Honourable members opposite know that pensioners and people who depend upon social welfare schemes in the country and the city and everywhere else today are receiving the benefits they were denied for so long by those who sit opposite. I heard the PostmasterGeneral (Mr Lionel Bowen) say one day in this House that a telephone was connected to a man’s farm in the country and it would have been cheaper to buy the farm than to connect the phone to the farm. This is the kind of incompetence with which the previous Government put up in these areas. Never have I seen a more angry collection of people than members of the Country Party debating this Budget. They have attacked the PostmasterGeneral, they have attacked the Treasurer (Mr Crean) and they have attacked everybody else because all the Country Party has ever stood for was handouts. Members of the Liberal Party opposite who kowtowed to the Country Party, who were bludgeoned into submission and who bowed and scraped every time the Country Party demanded something today do not matter in the big scheme of things; they are getting the rewards which they deserve.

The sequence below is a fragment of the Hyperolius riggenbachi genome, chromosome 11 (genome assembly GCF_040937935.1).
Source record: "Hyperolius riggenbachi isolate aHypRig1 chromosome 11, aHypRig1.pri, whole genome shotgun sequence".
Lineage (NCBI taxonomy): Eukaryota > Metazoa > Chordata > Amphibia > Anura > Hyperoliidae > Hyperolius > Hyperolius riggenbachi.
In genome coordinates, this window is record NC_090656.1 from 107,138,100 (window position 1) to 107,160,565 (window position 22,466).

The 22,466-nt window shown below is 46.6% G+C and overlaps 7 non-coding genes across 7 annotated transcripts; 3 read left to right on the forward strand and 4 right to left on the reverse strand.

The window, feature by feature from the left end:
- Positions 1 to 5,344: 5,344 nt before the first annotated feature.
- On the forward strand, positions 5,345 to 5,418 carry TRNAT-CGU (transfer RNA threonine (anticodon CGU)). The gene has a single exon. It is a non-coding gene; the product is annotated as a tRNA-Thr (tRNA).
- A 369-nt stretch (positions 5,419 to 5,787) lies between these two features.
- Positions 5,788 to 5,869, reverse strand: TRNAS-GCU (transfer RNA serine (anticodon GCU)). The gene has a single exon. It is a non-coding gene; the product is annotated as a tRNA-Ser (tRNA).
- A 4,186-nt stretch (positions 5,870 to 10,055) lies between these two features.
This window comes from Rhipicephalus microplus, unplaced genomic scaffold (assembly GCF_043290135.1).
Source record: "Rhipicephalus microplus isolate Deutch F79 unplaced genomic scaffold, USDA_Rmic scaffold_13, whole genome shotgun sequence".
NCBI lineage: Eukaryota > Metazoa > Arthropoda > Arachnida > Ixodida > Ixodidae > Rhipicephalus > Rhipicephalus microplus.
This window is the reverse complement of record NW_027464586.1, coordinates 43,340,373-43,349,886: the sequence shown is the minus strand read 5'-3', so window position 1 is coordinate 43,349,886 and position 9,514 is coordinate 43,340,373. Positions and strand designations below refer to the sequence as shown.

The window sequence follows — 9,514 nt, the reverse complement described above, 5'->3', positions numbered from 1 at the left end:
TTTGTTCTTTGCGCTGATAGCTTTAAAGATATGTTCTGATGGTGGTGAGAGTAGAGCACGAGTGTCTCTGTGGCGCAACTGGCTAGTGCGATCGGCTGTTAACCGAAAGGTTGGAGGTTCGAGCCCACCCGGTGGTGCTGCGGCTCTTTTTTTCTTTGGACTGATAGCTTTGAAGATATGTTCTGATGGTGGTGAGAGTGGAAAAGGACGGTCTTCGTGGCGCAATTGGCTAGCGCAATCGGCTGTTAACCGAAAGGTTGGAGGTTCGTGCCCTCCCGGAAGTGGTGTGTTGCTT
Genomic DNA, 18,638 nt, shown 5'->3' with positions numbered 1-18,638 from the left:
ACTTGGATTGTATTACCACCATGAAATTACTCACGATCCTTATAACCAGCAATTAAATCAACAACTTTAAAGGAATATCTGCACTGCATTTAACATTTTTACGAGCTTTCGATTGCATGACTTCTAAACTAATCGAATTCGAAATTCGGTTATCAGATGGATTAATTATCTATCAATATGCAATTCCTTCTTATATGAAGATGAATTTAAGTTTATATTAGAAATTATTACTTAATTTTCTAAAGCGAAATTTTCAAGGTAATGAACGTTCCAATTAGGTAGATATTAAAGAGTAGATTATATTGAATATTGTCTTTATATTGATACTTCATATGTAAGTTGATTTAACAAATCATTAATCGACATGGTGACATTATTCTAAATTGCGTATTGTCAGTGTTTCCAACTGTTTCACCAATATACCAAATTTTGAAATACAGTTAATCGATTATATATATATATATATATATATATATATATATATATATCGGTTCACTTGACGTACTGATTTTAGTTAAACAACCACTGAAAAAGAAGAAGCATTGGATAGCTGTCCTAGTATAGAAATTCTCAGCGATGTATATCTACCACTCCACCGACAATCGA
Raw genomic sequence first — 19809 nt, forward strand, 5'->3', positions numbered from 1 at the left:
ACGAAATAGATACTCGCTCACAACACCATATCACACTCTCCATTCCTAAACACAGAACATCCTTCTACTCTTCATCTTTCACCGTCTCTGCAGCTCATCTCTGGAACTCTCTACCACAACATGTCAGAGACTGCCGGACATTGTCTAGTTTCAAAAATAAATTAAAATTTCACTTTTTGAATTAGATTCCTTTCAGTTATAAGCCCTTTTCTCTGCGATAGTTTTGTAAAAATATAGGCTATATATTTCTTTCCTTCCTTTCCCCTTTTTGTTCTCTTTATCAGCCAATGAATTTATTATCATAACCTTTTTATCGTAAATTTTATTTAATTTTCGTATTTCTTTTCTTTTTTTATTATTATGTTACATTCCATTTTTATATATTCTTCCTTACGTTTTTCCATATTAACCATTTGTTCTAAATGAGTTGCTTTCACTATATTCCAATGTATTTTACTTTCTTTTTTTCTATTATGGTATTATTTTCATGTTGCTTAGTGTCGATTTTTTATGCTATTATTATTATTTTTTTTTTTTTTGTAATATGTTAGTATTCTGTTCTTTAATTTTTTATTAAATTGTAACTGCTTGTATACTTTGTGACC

The Country Party is so desperate for political power that it is trying to marry that dear old girl, the Democratic Labor Party. I will tell honourable member something: It will find that ‘the old grey mare ain’t what she used to be many long years ago’. Members of the Country Party are really desperate when they look for support from that area. To think that the Country Party has shunned the lady that it knew so well - the dear old Liberal Party. To think that it has turned its back on the Liberal Party. The Country Party is walking away from the Liberal Party and yet the Liberal Party is vying for the favours of the Country Party because even today in another place the Liberal Party was bludgeoned into supporting the Country Party’s policy on redistribution of electoral boundaries. I take this opportunity to tell honourable members opposite that this Party believes in one vote one value. In another place today members of the Opposition defeated legislation passed by this Parliament. But let me state for the nation to hear: Ere this Parliament is out there will be a redistribution of electoral boundaries throughout the length and breadth of Australia and it will be a case of one vote one value. That legislation will be introduced in order to give effect to equality of voting because, this Government stands against the loading of electorates which allows people like those in possum paddock, if I might use the expression with 50 per cent fewer electors that I have in my electorate, to receive the same vote as people who represent a majority of the votes in Australia.